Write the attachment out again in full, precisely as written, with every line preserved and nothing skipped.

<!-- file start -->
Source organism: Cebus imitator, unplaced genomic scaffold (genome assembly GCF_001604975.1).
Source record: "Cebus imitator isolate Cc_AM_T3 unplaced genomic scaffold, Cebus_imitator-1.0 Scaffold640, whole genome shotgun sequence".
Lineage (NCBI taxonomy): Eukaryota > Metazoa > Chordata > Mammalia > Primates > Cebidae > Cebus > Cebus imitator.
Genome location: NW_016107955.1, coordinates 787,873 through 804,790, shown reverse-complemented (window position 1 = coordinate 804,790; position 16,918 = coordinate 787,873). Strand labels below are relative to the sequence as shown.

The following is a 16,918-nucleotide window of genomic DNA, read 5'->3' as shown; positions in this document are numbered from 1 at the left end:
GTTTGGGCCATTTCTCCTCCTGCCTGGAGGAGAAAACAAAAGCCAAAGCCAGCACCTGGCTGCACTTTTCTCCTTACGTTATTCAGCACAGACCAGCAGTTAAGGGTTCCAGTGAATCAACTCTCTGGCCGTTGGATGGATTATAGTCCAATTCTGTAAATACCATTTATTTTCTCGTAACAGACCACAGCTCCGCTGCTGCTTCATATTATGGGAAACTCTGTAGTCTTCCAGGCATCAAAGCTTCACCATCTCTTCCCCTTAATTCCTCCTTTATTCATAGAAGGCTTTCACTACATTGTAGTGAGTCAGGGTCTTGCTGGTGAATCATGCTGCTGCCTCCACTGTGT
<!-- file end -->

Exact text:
Source organism: Cebus imitator, unplaced genomic scaffold (genome assembly GCF_001604975.1).
Source record: "Cebus imitator isolate Cc_AM_T3 unplaced genomic scaffold, Cebus_imitator-1.0 Scaffold640, whole genome shotgun sequence".
Lineage (NCBI taxonomy): Eukaryota > Metazoa > Chordata > Mammalia > Primates > Cebidae > Cebus > Cebus imitator.
Genome location: NW_016107955.1, coordinates 787,873 through 804,790, shown reverse-complemented (window position 1 = coordinate 804,790; position 16,918 = coordinate 787,873). Strand labels below are relative to the sequence as shown.

The following is a 16,918-nucleotide window of genomic DNA, read 5'->3' as shown; positions in this document are numbered from 1 at the left end:
GTTTGGGCCATTTCTCCTCCTGCCTGGAGGAGAAAACAAAAGCCAAAGCCAGCACCTGGCTGCACTTTTCTCCTTACGTTATTCAGCACAGACCAGCAGTTAAGGGTTCCAGTGAATCAACTCTCTGGCCGTTGGATGGATTATAGTCCAATTCTGTAAATACCATTTATTTTCTCGTAACAGACCACAGCTCCGCTGCTGCTTCATATTATGGGAAACTCTGTAGTCTTCCAGGCATCAAAGCTTCACCATCTCTTCCCCTTAATTCCTCCTTTATTCATAGAAGGCTTTCACTACATTGTAGTGAGTCAGGGTCTTGCTGGTGAATCATGCTGCTGCCTCCACTGTGT